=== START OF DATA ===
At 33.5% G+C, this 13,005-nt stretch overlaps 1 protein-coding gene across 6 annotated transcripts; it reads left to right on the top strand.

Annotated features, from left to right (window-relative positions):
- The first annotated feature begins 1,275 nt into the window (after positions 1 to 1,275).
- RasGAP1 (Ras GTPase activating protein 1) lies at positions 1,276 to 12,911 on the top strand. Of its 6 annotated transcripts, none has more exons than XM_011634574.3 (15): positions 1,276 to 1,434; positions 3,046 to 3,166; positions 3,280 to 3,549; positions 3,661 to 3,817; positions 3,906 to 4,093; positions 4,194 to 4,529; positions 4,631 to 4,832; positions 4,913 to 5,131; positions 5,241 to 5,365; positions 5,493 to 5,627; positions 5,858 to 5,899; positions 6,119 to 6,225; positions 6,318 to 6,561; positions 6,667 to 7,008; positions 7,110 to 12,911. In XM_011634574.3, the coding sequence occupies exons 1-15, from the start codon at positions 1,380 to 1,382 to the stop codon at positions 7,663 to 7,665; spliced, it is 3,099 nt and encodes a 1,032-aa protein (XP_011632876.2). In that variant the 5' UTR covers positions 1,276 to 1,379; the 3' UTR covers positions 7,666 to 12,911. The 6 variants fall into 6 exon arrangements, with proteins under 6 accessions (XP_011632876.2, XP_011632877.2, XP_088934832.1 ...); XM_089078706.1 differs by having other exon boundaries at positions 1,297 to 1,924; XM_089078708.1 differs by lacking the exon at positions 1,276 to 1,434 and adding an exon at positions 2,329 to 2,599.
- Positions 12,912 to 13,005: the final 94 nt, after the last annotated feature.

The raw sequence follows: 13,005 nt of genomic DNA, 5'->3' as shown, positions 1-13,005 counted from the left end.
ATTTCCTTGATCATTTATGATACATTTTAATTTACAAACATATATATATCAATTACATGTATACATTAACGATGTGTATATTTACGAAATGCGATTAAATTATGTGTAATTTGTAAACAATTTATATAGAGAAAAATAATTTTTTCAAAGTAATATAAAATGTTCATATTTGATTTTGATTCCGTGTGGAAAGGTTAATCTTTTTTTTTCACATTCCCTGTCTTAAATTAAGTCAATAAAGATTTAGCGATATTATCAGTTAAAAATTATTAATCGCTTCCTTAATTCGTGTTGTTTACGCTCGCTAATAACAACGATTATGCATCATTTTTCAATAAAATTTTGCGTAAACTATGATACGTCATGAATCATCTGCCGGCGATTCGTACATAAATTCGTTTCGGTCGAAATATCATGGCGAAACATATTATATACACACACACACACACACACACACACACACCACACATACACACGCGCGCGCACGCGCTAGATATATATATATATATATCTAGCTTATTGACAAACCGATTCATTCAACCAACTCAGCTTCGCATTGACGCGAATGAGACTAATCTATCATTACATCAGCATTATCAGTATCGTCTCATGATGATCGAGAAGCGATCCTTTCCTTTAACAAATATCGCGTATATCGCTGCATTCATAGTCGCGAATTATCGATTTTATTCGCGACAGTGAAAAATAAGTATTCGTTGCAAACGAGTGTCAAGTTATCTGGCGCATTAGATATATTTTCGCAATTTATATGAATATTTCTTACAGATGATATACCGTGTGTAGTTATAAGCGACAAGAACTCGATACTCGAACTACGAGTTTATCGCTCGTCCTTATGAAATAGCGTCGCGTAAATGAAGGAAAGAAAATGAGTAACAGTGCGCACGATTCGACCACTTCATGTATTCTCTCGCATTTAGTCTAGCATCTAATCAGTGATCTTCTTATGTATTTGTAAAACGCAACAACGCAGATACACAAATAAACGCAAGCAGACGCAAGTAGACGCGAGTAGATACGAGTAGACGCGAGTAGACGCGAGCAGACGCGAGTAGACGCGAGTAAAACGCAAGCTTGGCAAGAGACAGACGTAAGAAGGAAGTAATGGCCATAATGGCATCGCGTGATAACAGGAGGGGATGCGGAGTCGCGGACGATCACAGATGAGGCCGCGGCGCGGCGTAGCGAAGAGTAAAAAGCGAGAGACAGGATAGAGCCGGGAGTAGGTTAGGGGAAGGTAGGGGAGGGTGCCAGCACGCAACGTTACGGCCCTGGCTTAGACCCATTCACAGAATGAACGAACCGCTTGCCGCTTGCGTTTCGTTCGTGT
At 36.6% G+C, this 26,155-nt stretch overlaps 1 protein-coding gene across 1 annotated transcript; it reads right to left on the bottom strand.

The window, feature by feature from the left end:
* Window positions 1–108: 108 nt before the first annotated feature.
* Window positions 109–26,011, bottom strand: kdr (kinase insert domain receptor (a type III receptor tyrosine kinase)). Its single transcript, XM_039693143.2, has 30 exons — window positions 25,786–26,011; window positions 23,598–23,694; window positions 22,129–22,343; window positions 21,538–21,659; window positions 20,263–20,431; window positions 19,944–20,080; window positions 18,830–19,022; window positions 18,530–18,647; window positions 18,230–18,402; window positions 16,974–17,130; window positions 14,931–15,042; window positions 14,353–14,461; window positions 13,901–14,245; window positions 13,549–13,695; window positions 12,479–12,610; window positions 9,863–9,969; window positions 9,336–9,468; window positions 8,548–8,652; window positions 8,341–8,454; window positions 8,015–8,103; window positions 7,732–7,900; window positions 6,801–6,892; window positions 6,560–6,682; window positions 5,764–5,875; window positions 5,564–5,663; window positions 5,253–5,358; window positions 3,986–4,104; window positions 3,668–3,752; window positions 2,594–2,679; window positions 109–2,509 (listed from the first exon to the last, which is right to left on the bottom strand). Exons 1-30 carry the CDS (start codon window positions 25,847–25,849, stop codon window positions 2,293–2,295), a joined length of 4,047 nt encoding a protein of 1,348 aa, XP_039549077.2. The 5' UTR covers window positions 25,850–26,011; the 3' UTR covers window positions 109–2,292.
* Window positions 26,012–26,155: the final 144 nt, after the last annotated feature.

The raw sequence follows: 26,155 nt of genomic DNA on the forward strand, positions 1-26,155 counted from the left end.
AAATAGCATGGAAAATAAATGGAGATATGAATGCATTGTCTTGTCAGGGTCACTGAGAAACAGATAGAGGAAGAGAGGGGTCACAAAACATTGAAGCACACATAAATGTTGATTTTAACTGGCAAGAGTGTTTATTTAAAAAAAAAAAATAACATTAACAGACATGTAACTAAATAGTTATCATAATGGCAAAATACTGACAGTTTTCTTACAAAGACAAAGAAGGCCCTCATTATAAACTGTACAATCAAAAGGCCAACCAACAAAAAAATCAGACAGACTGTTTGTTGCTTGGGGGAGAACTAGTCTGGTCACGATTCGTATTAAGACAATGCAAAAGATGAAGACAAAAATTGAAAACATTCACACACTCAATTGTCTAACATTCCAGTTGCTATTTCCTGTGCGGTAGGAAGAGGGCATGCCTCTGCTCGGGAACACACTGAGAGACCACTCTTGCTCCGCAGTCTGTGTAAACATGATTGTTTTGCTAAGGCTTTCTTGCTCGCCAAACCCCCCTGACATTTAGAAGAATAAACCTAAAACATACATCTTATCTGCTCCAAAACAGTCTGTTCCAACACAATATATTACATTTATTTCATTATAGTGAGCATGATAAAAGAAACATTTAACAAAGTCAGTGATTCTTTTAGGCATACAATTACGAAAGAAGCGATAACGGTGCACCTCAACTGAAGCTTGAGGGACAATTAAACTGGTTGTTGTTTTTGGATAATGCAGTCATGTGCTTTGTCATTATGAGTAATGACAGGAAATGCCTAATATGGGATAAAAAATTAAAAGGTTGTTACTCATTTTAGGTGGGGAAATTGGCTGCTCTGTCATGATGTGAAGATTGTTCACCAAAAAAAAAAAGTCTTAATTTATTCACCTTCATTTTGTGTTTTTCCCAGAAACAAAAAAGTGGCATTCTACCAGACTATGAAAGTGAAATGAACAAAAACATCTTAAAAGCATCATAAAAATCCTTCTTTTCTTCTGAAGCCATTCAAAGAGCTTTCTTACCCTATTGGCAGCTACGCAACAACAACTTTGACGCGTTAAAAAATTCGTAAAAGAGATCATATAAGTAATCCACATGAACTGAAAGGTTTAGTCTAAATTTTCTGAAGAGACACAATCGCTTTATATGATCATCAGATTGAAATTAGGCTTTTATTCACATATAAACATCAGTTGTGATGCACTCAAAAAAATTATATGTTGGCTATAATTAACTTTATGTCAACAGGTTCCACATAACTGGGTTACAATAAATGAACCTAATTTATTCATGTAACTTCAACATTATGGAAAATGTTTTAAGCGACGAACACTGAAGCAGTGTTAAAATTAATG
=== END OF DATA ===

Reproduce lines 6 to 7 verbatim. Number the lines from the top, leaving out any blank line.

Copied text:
The raw sequence follows: 13,005 nt of genomic DNA, 5'->3' as shown, positions 1-13,005 counted from the left end.
ATTTCCTTGATCATTTATGATACATTTTAATTTACAAACATATATATATCAATTACATGTATACATTAACGATGTGTATATTTACGAAATGCGATTAAATTATGTGTAATTTGTAAACAATTTATATAGAGAAAAATAATTTTTTCAAAGTAATATAAAATGTTCATATTTGATTTTGATTCCGTGTGGAAAGGTTAATCTTTTTTTTTCACATTCCCTGTCTTAAATTAAGTCAATAAAGATTTAGCGATATTATCAGTTAAAAATTATTAATCGCTTCCTTAATTCGTGTTGTTTACGCTCGCTAATAACAACGATTATGCATCATTTTTCAATAAAATTTTGCGTAAACTATGATACGTCATGAATCATCTGCCGGCGATTCGTACATAAATTCGTTTCGGTCGAAATATCATGGCGAAACATATTATATACACACACACACACACACACACACACACACCACACATACACACGCGCGCGCACGCGCTAGATATATATATATATATATCTAGCTTATTGACAAACCGATTCATTCAACCAACTCAGCTTCGCATTGACGCGAATGAGACTAATCTATCATTACATCAGCATTATCAGTATCGTCTCATGATGATCGAGAAGCGATCCTTTCCTTTAACAAATATCGCGTATATCGCTGCATTCATAGTCGCGAATTATCGATTTTATTCGCGACAGTGAAAAATAAGTATTCGTTGCAAACGAGTGTCAAGTTATCTGGCGCATTAGATATATTTTCGCAATTTATATGAATATTTCTTACAGATGATATACCGTGTGTAGTTATAAGCGACAAGAACTCGATACTCGAACTACGAGTTTATCGCTCGTCCTTATGAAATAGCGTCGCGTAAATGAAGGAAAGAAAATGAGTAACAGTGCGCACGATTCGACCACTTCATGTATTCTCTCGCATTTAGTCTAGCATCTAATCAGTGATCTTCTTATGTATTTGTAAAACGCAACAACGCAGATACACAAATAAACGCAAGCAGACGCAAGTAGACGCGAGTAGATACGAGTAGACGCGAGTAGACGCGAGCAGACGCGAGTAGACGCGAGTAAAACGCAAGCTTGGCAAGAGACAGACGTAAGAAGGAAGTAATGGCCATAATGGCATCGCGTGATAACAGGAGGGGATGCGGAGTCGCGGACGATCACAGATGAGGCCGCGGCGCGGCGTAGCGAAGAGTAAAAAGCGAGAGACAGGATAGAGCCGGGAGTAGGTTAGGGGAAGGTAGGGGAGGGTGCCAGCACGCAACGTTACGGCCCTGGCTTAGACCCATTCACAGAATGAACGAACCGCTTGCCGCTTGCGTTTCGTTCGTGT